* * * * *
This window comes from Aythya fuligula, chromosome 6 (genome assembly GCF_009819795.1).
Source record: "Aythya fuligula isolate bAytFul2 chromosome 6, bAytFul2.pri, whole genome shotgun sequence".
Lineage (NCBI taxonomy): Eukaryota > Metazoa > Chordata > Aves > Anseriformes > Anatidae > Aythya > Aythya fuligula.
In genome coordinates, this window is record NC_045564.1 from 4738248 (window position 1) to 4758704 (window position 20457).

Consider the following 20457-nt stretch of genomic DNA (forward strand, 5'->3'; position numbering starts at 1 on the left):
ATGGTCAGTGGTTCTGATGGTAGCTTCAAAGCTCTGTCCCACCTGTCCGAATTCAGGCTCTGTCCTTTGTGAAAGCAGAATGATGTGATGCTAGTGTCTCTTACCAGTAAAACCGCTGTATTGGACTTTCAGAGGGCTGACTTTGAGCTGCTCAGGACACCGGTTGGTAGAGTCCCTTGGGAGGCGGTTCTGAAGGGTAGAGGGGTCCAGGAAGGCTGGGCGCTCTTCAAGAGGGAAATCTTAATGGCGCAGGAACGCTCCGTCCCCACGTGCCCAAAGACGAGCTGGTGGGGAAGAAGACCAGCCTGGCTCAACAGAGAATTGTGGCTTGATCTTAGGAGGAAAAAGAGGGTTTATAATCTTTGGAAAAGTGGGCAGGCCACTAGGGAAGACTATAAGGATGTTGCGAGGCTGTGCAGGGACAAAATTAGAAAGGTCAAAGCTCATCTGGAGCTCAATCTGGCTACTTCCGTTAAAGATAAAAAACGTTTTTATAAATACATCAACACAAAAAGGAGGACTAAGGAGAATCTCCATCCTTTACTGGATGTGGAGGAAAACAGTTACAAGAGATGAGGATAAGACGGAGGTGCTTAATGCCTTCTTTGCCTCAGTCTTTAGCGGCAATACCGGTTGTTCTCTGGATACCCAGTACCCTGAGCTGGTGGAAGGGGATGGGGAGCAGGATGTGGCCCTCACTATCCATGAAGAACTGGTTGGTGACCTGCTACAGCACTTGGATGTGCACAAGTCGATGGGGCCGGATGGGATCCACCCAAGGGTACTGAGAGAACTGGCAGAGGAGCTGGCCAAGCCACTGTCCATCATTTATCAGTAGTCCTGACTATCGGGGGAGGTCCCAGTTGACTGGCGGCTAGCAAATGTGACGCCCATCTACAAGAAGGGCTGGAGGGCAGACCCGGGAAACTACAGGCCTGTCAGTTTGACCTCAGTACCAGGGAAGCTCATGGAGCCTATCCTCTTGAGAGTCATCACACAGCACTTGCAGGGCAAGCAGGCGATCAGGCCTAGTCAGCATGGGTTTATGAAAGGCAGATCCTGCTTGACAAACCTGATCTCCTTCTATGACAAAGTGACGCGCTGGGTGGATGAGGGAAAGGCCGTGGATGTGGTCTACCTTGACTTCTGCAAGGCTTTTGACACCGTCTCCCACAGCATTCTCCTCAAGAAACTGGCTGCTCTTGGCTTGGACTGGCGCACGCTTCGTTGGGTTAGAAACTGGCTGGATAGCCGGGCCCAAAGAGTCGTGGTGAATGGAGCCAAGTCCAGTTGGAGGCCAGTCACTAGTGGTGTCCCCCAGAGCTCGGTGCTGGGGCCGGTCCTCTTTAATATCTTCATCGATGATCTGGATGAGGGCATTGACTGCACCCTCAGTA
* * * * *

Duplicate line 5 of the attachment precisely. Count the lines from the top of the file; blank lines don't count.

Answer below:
Consider the following 20457-nt stretch of genomic DNA (forward strand, 5'->3'; position numbering starts at 1 on the left):